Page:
My schedule has been somewhat in upheaval this month for a number of reasons, so I offer you today a piece I wrote during in-patient rehab. It is good for me to look back and see how far we have come, and also to be reminded that God’s Word is as true today as it was then.
Proverbs 25:11 A word fitly spoken is like apples of gold in settings of silver.
Proverbs 12:18 There is one who speaks like the piercings of a sword, but the tongue of the wise promotes health.
Proverbs 16:24 Pleasant words are like a honeycomb, Sweetness to the soul and health to the bones.
Years ago I read a book by Larry Crabb in which he described words as being in two general categories: life words and death words. As I remember it, the gist of the book had to do with being careful what we say to people and how we say what we say. Words can be very powerful tools. I have been struck by this several times in the past week – how words can bring about a myriad of emotions and reactions. When a therapist says to Sherman, “There! I felt your muscles start kicking in that time,” I feel as if I have been given a gift of great price…life! When I read on the handicap parking application, “permanent disability,” it stabs like a knife…death. Then there are those sentences that are kind of like a roller coaster ride, “You may be discouraged at the slowness of your progress, but I see change, and I am confident that you will walk again, if only for short distances.” I remind myself I need to know. I need to have a clear picture of what to expect. But then I find my heart rebelling. After all, they can guess, but they don’t really know what will happen. They don’t know that he won’t be back to doing all the things he used to do! Oh, but they don’t really know if he will walk again either.
Sometimes the words that feel like death are really not death at all. They are necessary pushes towards reality as we know it here on earth. A few weeks ago, the word that shot a hole through my heart was “massive” as in “massive stroke.” Believe me, that one felt like a violent death. And yet, now I am aware that while in medical terms it was massive, it was by no means terminal. It may be a permanent disability, but it won’t be totally disabling. Sometimes I feel like I am caught up in the flood waters that are escaping the Mississippi river – being swept away in the deluge of words. Then I am reminded that there is only ONE who speaks the words of LIFE. There is only ONE who knows what the future holds for my husband and me. The comfort is in knowing that HE is able “to keep that which I’ve committed unto him against that day” II Timothy 1:12.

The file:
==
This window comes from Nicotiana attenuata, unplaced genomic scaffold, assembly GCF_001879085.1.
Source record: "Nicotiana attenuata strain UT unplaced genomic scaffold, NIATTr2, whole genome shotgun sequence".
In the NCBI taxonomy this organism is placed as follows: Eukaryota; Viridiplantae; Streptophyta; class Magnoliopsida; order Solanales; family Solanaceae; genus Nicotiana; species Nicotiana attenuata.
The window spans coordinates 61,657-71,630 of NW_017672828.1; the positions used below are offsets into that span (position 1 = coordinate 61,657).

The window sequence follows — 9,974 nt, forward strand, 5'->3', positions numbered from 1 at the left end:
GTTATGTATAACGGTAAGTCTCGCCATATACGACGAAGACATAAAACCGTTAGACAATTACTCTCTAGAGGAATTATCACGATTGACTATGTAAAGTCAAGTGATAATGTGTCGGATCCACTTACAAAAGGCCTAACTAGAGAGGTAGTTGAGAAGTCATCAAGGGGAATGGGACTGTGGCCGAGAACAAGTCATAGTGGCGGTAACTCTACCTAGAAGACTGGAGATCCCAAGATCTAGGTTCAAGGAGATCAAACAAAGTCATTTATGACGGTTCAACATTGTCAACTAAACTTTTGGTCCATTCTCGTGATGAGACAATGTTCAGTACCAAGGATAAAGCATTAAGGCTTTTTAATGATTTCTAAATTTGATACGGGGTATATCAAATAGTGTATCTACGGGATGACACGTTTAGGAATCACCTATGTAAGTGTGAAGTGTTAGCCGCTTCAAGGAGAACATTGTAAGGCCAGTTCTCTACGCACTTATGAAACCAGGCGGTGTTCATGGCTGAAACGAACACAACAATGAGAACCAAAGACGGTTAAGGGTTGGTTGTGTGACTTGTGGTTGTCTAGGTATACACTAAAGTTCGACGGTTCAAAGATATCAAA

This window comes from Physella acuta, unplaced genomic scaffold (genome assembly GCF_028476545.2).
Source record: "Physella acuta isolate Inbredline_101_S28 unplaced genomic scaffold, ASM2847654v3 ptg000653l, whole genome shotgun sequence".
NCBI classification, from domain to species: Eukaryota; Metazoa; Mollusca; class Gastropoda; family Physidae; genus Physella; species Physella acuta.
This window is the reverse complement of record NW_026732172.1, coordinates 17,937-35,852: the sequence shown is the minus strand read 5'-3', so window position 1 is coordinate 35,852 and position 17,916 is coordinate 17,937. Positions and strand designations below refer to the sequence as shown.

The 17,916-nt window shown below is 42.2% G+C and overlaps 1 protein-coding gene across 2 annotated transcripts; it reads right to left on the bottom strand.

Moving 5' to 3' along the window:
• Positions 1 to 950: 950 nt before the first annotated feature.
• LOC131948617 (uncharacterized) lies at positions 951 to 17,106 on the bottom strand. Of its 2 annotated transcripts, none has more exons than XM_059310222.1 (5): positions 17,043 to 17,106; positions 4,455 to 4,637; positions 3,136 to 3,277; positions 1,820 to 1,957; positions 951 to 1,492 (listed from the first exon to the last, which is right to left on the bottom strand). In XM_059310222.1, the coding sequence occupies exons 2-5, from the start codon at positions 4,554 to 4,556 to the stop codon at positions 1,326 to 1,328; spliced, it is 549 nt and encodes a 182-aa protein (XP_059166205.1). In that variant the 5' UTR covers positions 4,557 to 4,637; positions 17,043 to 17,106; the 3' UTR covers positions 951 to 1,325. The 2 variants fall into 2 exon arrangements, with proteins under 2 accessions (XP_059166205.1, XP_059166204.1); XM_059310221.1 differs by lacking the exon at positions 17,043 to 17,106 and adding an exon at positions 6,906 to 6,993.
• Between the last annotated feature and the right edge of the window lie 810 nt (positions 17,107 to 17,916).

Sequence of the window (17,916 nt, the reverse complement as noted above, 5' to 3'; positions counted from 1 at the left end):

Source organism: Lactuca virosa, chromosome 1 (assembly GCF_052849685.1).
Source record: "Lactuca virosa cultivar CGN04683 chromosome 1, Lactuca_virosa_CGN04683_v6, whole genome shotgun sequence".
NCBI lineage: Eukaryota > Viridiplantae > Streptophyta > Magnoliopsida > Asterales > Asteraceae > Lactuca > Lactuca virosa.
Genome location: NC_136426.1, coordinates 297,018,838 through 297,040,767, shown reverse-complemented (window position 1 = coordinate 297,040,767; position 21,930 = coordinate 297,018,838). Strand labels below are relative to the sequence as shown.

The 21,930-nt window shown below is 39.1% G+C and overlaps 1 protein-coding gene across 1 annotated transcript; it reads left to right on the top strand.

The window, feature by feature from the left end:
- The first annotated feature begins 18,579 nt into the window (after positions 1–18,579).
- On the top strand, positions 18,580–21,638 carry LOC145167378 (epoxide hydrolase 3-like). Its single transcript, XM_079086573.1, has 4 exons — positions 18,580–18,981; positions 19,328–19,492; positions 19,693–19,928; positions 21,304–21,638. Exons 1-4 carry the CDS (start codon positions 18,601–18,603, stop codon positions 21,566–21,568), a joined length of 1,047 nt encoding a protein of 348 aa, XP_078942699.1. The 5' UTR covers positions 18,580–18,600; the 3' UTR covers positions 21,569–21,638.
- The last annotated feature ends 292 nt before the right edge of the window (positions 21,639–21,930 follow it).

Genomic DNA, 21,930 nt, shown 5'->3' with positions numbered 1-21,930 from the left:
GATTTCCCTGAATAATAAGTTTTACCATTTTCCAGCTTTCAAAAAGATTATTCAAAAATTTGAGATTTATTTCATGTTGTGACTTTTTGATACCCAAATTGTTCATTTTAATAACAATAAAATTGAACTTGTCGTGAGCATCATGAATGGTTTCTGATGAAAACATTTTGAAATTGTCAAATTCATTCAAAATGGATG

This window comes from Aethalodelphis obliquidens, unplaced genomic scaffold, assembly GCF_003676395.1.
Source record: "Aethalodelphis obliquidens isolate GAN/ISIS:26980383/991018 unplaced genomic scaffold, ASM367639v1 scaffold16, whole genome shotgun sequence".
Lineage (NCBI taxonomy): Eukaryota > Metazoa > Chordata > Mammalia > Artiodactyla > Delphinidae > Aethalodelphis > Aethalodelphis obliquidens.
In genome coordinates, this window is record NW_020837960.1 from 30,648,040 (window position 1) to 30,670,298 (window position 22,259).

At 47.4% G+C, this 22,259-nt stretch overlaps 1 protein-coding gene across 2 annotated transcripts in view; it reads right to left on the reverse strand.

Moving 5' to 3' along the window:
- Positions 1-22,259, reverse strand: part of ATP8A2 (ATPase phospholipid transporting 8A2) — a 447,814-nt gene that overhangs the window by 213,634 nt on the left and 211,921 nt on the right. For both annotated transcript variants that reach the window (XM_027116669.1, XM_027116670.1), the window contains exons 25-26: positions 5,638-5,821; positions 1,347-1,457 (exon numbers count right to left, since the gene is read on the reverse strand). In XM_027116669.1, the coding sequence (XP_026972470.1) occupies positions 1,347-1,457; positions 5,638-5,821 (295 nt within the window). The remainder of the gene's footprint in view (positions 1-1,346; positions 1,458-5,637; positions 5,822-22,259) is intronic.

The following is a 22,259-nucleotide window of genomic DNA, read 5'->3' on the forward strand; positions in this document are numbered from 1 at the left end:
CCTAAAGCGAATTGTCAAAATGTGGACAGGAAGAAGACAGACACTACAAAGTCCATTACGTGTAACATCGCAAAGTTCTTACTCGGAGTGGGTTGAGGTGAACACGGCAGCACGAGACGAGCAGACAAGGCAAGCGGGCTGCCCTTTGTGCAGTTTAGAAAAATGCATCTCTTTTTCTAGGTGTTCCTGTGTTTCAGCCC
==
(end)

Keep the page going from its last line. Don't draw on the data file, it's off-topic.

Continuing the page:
So. What I need to do is be careful who I am listening to, and where I am placing my trust. I need to ask the experts and listen to them. They have a great deal of experience to back up their assessments. I need to plan in terms of what they tell me. While we have every indication that Sherman will one day be independent again (at least for short distances), for now he is disabled. The words, though painful, are instructive. They are actually life words. This is where I listen, and in earthly terms put my trust.
However, I can’t stop there. I must also listen to the WORD – the Resurrection and the Life (John 11:25). I must remember that all my days (and Sherman’s) were written when as yet there were none of them (Psalm 139:16). I need to remember that these present sufferings are not worthy to be compared with the glory which shall be revealed in us (Rom 8:18), and that the Spirit makes intersession for us according to the will of God (Rom 8:27). And that all things work together for good to those who love God and are the called according to His purpose (Romans 8:28), and that we are more than conquerors through Him who loved us (Rom 8:37) [Just read the whole chapter!]. What a blessing it is to have been given the opportunity to know and serve the One who has the words of eternal life (John 6:68), and honestly, where else would we go?